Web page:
Cultural legacies are key to Galway's continued growth

Excitement mounts in Galway which has taken on a blue hue this week in support of Galway's final push to be selected as the European City of Culture 2020.

We expect when the judges arrive on Sunday that they will immerse themselves in the Galway we know and love - an energetic city, bursting with creativity and diversity that boasts a real sense of community and ownership. It is hard to think they will find anything else because in our hearts of hearts we know Galway is this country's foremost city of culture, and deserves the official accolade.

We are blessed in Galway with a myriad of events such as the film fleadh, arts festival, and races that are now intrinsic to the fabric of Galway society. Think oyster festivals, Cuirt festival of literature, Ballinasloe horse fair, and what would Galway be without its love for Gaelic sports which are the heart of the city and county's sporting endeavours? And is there anything as unique as the Aran Islands for history and heritage?

Galway has never been a city that rests on its laurels. In more recent times we have been blessed with the foresight of key people such as John Killeen whose vision brought us the Volvo Ocean Race. Last weekend the infrastructure of our docklands became an amphitheatre for Seafest. And when we think of good, we think of JP McMahon & co who introduced us to the food festival.

That is not to say everything is perfect, and there are always challenges ahead to keep improving. Win or lose, the work that has been ploughed into this bid must be continued because the true worth of any bid is the legacy it leaves and developments that are sustainable.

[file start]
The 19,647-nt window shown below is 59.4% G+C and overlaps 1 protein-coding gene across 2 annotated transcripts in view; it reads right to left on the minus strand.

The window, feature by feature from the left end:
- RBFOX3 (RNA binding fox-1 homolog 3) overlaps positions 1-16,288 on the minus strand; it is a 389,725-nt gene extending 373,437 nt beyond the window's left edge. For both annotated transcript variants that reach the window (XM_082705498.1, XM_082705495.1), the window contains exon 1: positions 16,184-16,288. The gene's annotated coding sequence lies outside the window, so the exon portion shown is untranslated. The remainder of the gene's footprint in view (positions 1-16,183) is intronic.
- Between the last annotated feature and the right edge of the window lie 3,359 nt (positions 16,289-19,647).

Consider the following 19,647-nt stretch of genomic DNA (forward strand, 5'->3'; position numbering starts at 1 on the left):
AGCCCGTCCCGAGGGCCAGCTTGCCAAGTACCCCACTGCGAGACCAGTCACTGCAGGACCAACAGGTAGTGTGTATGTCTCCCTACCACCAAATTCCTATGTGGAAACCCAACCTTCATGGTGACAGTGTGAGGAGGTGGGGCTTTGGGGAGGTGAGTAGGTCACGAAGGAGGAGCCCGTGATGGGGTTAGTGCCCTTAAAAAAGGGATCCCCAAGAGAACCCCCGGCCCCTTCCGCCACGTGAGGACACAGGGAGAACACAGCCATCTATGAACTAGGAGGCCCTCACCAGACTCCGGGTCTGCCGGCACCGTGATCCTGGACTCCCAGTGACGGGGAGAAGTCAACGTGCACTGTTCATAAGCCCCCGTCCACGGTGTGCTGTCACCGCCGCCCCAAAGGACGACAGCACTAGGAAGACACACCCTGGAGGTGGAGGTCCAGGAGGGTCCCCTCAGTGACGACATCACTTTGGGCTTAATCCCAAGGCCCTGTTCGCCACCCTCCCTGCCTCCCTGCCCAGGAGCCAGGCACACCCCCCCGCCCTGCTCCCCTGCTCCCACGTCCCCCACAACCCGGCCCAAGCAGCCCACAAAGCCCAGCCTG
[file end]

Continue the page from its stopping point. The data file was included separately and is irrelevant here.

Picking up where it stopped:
One need only look across to our European and Celtic cousins in Scotland where Glasgow always played second fiddle to Edinburgh. Its designation as a European city of culture provided Glaswegians with a renewed sense of pride in place, and prompted infrastructural growth.

In the last week Connacht Rugby submitted a proposal to the city council to include a stadium in its plans. Such a development would be a huge boost for a city - akin to their French counterparts where municipal stadia are shared and enjoyed by several sporting and cultural organisations.

One only needs to look at Connacht Rugby's Pat Lam, New Zealand born of Samoan descent, who has instilled a new 'culture' in a club that several years ago was near to being closed down.

"When it comes to ' culture', it's about the way we do things and our team spirit," says Lam." I always compare it to going to war. When your life depends on it, you want to know who you are fighting for and who you are fighting with. It helps when we have a mix of players from Ireland and also from around the world. It's important for them to know who they represent. And when you have that understanding and the right culture, players will do amazing things against the odds."

Our view of culture here in Galway is a broad concept, and if it leaves something of permanent value behind, then Galway is a European city of culture, title or not, whatever the odds.

Linley MacKenzie



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